Hemoglobin-based oxygen carriers (HBOCs): structural alterations that affect free radical generation.
We examined how changes in oxygen affinity brought about by different chemical modifications of hemoglobins affect their oxidation-reduction reactions. The three modified hemoglobins studied were HbA-FMDA, HbBv-FMDA, produced by the reaction of human or bovine oxyHb with fumaryl mono-dibromoaspirin; and HbA-DBBF, produced by the reaction of human deoxyHb with bis(3,5-dibromosalicyl) fumarate. Exposure of oxyHb to H2O2 causes generation of free radicals capable of cleaving dimethylsulfoxide (Me2SO) to produce formaldehyde (HCHO). Relative to the reaction rate for HbAo (630 +/- 130 M/min) the rates of HCHO formation were roughly 70% for HbA-DBBF, 50% for HbA-FMDA and 16% for HbBv-FMDA. Exposure to H2O2 also caused spectral changes at varied rates for the HBOCs analyzed. Although these rates were not directly correlated with the rates of free radical formation, addition of mannitol or thiourea slowed both the rate of spectral changes and HCHO formation. The relative ability of the ferric derivatives of the HBOCs to participate in free radical reactions was monitored by assays of non-enzymatic NADPH oxidation and aniline hydroxylation. HbBv-FMDA showed significantly slower rates than the other HBOCs in both assays. The observed differences between HBOCs in these assays indicate differences in their ability to generate or interact with free radicals.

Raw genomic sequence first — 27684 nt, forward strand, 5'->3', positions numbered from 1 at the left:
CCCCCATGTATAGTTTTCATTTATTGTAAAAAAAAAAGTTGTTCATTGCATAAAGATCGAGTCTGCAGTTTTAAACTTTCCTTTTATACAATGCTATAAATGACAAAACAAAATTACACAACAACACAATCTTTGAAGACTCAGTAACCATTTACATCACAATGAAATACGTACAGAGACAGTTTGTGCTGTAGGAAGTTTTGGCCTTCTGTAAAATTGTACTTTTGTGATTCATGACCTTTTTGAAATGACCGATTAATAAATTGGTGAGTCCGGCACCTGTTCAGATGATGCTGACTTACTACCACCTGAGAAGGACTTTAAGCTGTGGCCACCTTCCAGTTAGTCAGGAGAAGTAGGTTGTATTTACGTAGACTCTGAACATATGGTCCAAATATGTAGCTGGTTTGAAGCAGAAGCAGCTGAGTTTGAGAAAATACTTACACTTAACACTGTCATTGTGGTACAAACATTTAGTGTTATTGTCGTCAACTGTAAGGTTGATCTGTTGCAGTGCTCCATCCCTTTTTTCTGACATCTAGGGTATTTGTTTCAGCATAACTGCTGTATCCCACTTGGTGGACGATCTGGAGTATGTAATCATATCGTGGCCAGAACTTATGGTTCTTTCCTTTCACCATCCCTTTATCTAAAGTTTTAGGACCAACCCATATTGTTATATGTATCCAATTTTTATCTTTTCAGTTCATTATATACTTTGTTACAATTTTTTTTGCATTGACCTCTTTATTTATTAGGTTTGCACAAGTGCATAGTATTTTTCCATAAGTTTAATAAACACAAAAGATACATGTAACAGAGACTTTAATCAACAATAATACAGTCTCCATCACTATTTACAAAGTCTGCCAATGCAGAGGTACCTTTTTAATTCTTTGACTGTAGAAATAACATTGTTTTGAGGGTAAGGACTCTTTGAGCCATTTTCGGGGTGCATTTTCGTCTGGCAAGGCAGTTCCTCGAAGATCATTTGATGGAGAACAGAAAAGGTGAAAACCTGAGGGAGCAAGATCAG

Alayash, AI; Ryan, BA; Fratantoni, JC; Bonaventura, J; Bonaventura, C
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